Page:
Winter’s remnants

The gazanias usually do well in hot weather.

The gazanias usually do well in hot weather.

The desert winter forecast was one thing but we got another.

January weather was cold and somewhat rainy.  Frigid air swept down like Goth raiders on my Roman driveway garden.  Frost patrol was performed with due diligence, but Jack got to many of the plants that should be blooming now.  The wedelia, though covered, was a complete loss, it appears, and other potential beauties were pruned and rehabbed.

This is the first year I've had good  luck with dianthus.

This is the first year I’ve had good luck with dianthus.

It is a week into spring and we are in prime growing season here in the Sonoran Desert.  Wildflowers have bedecked the urban mountains since late February, early March.

Ice plant doing OK after jittery start.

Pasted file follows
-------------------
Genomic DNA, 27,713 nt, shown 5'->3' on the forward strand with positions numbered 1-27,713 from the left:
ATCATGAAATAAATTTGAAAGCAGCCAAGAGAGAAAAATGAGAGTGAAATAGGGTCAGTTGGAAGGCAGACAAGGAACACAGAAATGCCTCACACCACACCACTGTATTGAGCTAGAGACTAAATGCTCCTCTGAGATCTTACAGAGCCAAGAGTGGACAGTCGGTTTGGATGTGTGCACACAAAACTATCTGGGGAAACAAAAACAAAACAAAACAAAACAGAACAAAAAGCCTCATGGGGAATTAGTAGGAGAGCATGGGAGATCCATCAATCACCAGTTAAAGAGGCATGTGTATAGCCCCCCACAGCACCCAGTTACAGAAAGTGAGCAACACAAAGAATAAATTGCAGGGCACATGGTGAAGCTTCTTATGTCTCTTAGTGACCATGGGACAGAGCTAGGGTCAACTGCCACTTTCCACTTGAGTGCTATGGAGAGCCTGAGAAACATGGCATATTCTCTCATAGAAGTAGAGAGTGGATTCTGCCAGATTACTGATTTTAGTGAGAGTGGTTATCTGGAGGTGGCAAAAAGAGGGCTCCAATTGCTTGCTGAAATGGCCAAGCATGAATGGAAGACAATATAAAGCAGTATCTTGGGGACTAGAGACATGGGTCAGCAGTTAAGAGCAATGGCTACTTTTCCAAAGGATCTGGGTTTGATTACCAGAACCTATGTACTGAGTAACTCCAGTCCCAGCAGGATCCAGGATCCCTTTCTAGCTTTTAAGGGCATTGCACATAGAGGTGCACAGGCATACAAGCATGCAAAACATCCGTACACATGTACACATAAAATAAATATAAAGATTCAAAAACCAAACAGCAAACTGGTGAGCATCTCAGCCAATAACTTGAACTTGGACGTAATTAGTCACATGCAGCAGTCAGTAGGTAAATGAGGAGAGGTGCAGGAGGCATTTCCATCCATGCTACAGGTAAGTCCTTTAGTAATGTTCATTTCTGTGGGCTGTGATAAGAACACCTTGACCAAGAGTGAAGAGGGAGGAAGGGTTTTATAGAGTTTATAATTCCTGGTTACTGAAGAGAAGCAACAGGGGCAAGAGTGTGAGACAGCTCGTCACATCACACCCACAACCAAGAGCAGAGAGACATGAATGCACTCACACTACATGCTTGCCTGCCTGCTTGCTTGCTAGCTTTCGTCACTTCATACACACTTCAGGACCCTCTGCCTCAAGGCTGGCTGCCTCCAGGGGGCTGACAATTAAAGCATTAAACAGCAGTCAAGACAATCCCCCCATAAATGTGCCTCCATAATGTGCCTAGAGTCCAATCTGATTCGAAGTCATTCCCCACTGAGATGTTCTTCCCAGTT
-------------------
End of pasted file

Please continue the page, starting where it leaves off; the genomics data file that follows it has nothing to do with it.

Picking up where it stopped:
Ice plant doing OK after jittery start.

The driveway has perked up some.  The ice plant, the red salvia, the gazanias and others stretch their colorful blooms for the sun, a sun which in a few weeks will deliver triple-digit temperatures and an enormous amount of stress to my green-leaved friends.

The red salvia, always a winner.

The red salvia, always a winner.

I thought I would post some of winter’s remnants before the harsh weather strikes.

This Iceland poppy won't be around much longer.

This Iceland poppy won’t be around much longer.

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